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Syrian anti aircraft missiles
Alex Fishman
Israel's free rein in Syrian skies to go after Iran
Opinion: As long as interests are aligned and understandings reached, actors in the Syrian arena stay out of each other's way, but that may not always be the case, so Jerusalem should choose its opportunities wisely
This latest bombing raid in Syria was not just another attack on Iranian and Hezbollah sites in Syrian or weapon systems earmarked for the terror group in Lebanon.

 

 

It appears to be a much wider assault on Iranian infrastructure, picking up where the 2018 Operation House of Cards left off.

 

Attack on Damascus attributed to Israel
Attack on Damascus attributed to Israel

 

Then, the Israeli government owned up to a massive bombing raid on Iran's targets in Syria and announced it had destroyed 70% of the military infrastructure it intended to send to its proxy Hebzollah in Lebanon.

 

Satellite images of damage to a Syrian facility in an alleged Israeli airstrike
Satellite images of damage to a Syrian facility in an alleged Israeli airstrike

 

With the raid that took place over night Sunday, which has been attributed to Israel, it seems like the IDF is back for the remaining 30%.

 

If in fact Israel is behind the bombing, as the Syrians claim, it could not have carried it out without an understanding with the Russians.

 

At least some of the air raids were carried out from the skies over Cyprus which is why a Syrian anti-aircraft missile ended up hitting the island.

 

aftermath of Syrian missile hitting Cyprus (Photo: EPA)
aftermath of Syrian missile hitting Cyprus (Photo: EPA)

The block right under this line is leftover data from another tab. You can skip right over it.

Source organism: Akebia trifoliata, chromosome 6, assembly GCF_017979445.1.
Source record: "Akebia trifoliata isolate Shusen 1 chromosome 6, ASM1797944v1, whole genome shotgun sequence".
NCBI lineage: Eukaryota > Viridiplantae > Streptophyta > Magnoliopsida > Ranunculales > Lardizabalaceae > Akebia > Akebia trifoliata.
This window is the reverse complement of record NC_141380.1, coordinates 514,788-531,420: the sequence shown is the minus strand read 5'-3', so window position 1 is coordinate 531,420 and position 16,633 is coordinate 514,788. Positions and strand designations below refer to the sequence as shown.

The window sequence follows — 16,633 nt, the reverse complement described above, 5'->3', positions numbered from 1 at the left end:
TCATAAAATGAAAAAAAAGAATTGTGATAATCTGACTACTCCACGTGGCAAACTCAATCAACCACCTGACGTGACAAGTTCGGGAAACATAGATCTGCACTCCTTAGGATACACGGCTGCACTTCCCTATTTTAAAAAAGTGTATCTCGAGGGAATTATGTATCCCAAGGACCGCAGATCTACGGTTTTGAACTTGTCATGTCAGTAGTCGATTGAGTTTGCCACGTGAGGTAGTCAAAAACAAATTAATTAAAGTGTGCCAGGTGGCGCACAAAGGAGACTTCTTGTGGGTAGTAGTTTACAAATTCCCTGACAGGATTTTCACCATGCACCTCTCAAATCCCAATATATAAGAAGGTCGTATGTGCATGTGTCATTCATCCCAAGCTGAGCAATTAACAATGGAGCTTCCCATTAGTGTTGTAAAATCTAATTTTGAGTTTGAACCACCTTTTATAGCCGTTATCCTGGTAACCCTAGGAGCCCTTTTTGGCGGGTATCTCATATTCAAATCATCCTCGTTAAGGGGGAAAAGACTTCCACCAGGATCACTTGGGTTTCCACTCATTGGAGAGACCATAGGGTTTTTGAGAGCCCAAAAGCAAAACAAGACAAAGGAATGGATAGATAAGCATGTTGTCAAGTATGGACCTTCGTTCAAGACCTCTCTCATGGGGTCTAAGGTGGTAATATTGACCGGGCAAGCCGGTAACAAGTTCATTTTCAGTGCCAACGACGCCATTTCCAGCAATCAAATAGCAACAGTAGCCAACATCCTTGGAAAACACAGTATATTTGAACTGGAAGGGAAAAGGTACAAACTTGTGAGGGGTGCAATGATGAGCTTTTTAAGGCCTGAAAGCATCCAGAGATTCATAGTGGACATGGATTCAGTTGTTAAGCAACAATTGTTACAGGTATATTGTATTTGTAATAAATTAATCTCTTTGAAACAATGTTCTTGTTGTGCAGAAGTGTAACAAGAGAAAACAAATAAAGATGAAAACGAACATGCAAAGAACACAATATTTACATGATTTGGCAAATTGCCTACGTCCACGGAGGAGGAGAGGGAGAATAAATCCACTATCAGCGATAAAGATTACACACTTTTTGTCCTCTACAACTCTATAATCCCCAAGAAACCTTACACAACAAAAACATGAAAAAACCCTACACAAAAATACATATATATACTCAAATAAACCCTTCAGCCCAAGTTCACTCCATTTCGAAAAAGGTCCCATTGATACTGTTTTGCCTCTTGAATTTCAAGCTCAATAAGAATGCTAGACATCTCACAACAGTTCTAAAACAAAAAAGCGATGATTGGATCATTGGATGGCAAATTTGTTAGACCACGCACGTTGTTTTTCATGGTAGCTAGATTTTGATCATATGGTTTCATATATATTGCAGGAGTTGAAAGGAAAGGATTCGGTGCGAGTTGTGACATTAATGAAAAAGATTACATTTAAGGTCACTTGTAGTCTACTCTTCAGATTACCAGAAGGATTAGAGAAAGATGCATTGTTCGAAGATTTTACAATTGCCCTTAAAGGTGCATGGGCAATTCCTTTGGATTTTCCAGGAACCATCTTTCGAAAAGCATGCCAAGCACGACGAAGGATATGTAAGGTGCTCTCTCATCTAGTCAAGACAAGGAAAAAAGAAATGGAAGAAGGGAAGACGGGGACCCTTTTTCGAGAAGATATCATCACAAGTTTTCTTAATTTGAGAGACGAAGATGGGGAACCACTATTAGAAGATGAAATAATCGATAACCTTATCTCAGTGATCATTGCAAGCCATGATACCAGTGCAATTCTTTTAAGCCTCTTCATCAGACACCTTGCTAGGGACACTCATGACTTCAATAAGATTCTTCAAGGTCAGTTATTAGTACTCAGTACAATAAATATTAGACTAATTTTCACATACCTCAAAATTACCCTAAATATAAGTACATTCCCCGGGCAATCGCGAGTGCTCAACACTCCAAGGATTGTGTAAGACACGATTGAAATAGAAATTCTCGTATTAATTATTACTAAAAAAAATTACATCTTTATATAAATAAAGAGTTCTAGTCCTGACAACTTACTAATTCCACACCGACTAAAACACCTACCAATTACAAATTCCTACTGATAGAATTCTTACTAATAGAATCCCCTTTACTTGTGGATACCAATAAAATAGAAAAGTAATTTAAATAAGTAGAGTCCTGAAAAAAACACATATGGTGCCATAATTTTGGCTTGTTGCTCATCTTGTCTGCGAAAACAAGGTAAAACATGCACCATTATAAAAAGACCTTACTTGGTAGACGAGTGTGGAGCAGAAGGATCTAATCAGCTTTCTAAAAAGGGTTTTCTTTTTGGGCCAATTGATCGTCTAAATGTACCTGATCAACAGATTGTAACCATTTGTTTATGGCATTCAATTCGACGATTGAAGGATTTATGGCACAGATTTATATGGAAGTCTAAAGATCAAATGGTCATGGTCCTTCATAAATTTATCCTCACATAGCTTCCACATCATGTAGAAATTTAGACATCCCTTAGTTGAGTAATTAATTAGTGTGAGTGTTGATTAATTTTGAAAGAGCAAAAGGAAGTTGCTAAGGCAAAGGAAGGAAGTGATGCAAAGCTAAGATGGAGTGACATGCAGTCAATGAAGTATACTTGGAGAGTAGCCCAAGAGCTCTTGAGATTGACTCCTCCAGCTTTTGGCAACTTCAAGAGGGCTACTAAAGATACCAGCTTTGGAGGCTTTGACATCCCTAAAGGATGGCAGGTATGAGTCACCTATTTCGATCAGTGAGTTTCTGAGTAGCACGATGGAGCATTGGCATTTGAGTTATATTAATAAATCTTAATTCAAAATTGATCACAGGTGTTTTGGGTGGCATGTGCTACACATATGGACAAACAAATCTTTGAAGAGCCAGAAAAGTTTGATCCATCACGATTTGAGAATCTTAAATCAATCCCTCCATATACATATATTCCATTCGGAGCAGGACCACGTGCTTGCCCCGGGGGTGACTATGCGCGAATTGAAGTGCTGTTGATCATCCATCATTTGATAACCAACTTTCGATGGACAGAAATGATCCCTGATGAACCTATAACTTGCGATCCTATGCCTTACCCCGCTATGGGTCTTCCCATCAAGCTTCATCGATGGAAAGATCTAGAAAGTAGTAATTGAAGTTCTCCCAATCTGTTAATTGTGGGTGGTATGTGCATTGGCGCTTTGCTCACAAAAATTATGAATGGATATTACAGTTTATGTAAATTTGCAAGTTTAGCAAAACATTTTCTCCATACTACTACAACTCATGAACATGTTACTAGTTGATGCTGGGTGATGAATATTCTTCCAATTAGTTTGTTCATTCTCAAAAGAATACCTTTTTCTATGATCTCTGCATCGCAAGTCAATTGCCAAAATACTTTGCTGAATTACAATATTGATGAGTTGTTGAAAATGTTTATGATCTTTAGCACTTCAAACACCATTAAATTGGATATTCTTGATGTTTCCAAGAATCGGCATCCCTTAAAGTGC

Firing missiles from the direction of the Mediterranean Sea is not like using Israeli territory.

 

The attack that resulted in an Israeli F-16 downed by Syrian fire in February 2018 is a case in point.

 

Flying over the Med from Cyprus in the direction of Syria and Lebanon requires coordination with the Russian military  which has both naval and air forces operating in the area. It is obviously a result of new understandings between Israel and Russia over the "division of labor" in Syria.

 

When the Russians wanted to embarrass Israel, they made public the exact number of aircraft involved and where they fired from. This time they remained silent.

 

This new understanding was most probably secured in the meeting American, Russian and Israeli national security chiefs held in Jerusalem last week.

 

Benjamin Netanyahu with U.S. and Russian security chiefs John Bolton and Nikolai Patrushev (Photo: Reuters)
Benjamin Netanyahu with U.S. and Russian security chiefs John Bolton and Nikolai Patrushev (Photo: Reuters)

 

What do the Russians gain? For one, they gain American silence over the cruel bombing by the Syrian regime of tens of thousands of insurgents in the Idlib province, carried out with the support of the Russians, which is causing daily fatalities and complete destruction.

 

Europeans are also staying mum, and no one is appealing to the UN Security Council either.

 

A Turkish division is in position on its side of the Syrian border near Idlib, waiting but not yet taking action against Assad's forces. That is also a result of the trilateral understandings reached in Jerusalem.

 

Everyone seems to be getting along now, and Israel has free rein to coutneract Iranian and Hezbollah entrenchment in Syria and Lebanon.

 

Moscow's silence confirms it is in its interest to cooperate with the United States and Israel in Syria.

 

But interests will change down the road. Israel has a narrow window of opportunity which it should use wisely and efficiently, staying true to the understandings reached with Moscow, so that the all-too familiar Russian cold shoulder is not turned their way again soon.

 

 


פרסום ראשון: 07.02.19, 12:44
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